The last few weeks have been nice. We are finally free from the clutches of tyrants and lazy captains. We’ve done a good job at bring the community over. But it seems a majority of people here are still acting as if they are not personally responsible for the future of this ecosystem....
Hive has no CEO.
Hive is not run by a company or corporation.
Hive has the potential to become one of the most decentralized chains out there as well as one with the most utility.
We are set to spread far and do great things. There is one thing we all need to remember though:
We are steering the ship ourselves now
No CEO or company means Hive members are responsible for the success of Hive and no one else will come along to make anything happen. Hive won’t just succeed on its own, it won’t even survive with a bunch of developers working away, it needs a community wide effort.
If we don't do our best to grow this place, it will fall apart.
We can't wait for someone else to come along and do it.
A few developments here and there may help.
A listing may bring a few people over.
#posh is a great effort and certainly helps and everyone should do it, but we need a whole lot more than a few hashtags.
We need a lot more people to do their part to grow this place, otherwise, it isn't going to last.
I say that, still confident that it WILL last, but we are treading on thin ice here. It may not feel like it but we are. If we get lazy the next few months, we will miss our best chance to grow and return to our highest amount of users and engagement.
Everyone feels good about Hive being listed and beating steem in many ways, but we won’t get many chances to ride on momentum. The first wave of momentum is dying down already.
What the hell are we waiting for?
Are we waiting for steem to make a comeback with some sleazy Justin tweets and airdrop offers? Are we waiting for Facebook to untangle it’s libra coin and give us much harder competition than we have had before? Are we waiting for some new unofficial CEO to come along and save us? Are we waiting for the witnesses and developers to do everything for us?
If that’s the case, we don’t deserve decentralization.
But I say we do deserve it, we just need a little kick in the butt and so that’s what I hope to do with this post. We need to collectively decide to step up and make it happen. There is one essentially way we are falling short...
Onboarding new quality users
This should be the absolute priority now. No questions asked. We don’t need massive numbers overnight.
We need steady growth.
I frequently look at @penguinpablo's posts to see how many active members we have, and I'm disappointed by the numbers. 10,000 was a nice number to start with. We made it up to 13,000 and fell backdown to 11,000 and now we are stuck in that 11k-12k range.
That’s the best we could do from news about being listed by binance and Huobi? Give me a break!
We can’t rely on headlines alone, we need to make an active effort.
Remember all the outreach that was going on at steem back in the day? We need to do exactly that and we all need to take part.
Here is a list of ideas to bring new users onboard. You can put as much or as little effort into it as you like but if you put no effort into it, you are discouraging Hives success.
Growing the local Hive communities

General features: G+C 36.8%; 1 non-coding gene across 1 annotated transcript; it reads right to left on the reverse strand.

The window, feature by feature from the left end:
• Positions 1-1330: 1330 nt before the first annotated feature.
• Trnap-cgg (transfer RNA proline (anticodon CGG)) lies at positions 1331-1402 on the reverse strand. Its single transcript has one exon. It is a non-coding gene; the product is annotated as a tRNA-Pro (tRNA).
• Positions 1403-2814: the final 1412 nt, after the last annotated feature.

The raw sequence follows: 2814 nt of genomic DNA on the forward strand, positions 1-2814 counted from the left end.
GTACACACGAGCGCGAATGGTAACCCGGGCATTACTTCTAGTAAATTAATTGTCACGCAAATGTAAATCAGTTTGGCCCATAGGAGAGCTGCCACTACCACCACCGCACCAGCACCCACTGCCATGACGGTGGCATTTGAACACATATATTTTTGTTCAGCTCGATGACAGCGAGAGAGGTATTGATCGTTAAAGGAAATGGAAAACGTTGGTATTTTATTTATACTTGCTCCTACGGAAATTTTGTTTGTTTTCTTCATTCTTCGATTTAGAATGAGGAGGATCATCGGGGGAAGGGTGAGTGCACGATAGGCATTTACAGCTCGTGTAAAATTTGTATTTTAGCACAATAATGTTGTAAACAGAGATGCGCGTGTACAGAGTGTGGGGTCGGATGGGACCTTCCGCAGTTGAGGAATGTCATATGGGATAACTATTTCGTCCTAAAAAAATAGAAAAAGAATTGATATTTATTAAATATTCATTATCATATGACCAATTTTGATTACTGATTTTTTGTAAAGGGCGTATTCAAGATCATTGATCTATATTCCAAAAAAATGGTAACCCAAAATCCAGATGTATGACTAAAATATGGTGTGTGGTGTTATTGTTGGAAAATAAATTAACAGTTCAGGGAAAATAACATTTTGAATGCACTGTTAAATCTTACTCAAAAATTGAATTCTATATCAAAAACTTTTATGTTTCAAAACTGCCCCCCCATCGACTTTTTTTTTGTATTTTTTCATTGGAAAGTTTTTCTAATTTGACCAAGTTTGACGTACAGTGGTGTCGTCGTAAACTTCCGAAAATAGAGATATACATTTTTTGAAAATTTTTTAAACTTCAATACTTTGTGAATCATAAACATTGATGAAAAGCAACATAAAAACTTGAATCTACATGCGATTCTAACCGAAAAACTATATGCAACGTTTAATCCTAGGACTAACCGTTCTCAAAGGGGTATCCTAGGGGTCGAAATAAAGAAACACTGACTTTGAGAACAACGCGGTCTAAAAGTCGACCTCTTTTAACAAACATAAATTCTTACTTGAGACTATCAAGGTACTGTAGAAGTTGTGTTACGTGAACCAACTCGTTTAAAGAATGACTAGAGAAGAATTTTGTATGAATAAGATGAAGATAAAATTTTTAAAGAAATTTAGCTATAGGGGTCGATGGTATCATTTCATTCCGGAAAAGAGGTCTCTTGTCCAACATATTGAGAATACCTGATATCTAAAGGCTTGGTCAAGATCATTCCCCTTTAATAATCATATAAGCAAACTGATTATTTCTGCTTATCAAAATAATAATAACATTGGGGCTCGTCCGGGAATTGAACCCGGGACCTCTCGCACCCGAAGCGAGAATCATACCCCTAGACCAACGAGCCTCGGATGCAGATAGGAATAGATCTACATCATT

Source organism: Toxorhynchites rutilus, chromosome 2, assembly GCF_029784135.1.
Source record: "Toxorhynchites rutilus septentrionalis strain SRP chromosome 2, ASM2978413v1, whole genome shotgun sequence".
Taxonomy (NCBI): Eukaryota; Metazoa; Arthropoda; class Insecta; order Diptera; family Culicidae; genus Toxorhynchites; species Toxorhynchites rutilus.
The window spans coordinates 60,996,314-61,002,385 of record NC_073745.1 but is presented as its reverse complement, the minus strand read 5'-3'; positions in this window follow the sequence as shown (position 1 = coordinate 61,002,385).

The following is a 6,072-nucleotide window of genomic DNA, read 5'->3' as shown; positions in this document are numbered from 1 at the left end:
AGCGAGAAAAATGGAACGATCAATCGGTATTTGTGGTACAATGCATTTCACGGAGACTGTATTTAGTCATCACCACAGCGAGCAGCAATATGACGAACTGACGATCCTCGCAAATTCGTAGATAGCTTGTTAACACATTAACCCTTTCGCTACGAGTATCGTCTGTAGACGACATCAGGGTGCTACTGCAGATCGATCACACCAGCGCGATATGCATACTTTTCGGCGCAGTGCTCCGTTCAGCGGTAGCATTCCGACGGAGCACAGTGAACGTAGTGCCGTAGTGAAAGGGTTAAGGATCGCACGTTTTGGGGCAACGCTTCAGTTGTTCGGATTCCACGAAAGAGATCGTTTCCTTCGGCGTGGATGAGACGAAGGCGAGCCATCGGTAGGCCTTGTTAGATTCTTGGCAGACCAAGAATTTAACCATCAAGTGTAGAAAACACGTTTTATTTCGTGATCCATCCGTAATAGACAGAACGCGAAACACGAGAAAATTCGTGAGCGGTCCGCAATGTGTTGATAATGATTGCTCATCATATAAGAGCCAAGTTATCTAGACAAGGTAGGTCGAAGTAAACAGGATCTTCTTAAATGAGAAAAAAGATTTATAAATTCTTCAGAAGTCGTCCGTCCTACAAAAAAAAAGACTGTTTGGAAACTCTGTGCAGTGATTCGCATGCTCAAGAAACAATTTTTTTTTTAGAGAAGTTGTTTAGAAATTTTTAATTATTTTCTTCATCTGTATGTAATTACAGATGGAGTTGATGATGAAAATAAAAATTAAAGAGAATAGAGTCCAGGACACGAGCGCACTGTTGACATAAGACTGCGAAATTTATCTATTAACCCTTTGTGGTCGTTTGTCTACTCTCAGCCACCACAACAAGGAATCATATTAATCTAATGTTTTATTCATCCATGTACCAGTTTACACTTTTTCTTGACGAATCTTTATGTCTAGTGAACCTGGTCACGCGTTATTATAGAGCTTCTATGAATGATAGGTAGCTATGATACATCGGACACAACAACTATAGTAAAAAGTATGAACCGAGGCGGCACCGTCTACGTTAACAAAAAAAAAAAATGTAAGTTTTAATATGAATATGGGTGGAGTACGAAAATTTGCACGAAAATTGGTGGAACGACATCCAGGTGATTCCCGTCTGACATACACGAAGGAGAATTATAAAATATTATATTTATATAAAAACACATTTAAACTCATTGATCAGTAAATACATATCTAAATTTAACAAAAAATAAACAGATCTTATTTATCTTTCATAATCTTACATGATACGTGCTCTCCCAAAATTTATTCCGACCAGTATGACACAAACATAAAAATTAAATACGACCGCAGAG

One of the strongest things Steem had going for it back in the day was local steem communities. We didn’t even have a communities function but groups all over the world were organizing through tags and discord groups. We should be putting a huge effort into this. We should be building Hive groups in every country with a large population, in every major city.
I am personally taking the initiative to connect and encourage coordination between these communities through the Language and Culture Exchange community.
We can build strong nodes around the world and then build different channels of coordination and connection between them. Let’s make it happen.
Obviously the corona situation makes this a little hard right now but once we have stronger communities based around local areas, we will be ready to have meetups as soon as our area calms down. Every country in North, Central and South America, major hubs all over Africa, Asia, Australia and Europe. We can start with the ones which already have some numbers.
At meetups each Hivesters can be encouraged to bring one non-Hivester friend. This worked in the past.
Growing Smaller Communities
A lot of people complain about all the Hive related content on Hive, but with a relatively small user base of a few thousand people and with so much power to influence the place ourselves, it makes sense. The fact is, most niches aren't developed enough for us to get good engagement on niche posts. Photography does well, Crypto does well, Natural Medicine is doing ok. There are a few others that a pushing on despite little support, but most communities have only a handful of active users. We need to change this.
We should be onboarding people and inviting them straight to a community that fits their interests and preferably a community that is still struggling to grow. They will be much more likely to stay and find the whole experience comfortable.
I would love to have more people promoting our Language exchange Community.
We should have much stronger communities built around sports, gaming, anime, philosophy, fiction, music, and a whole other myriad of things. These won't grow themselves though. It's totally up to YOU and ME.
Mention some communities in the pitch!
Get busy on YouTube and Twitter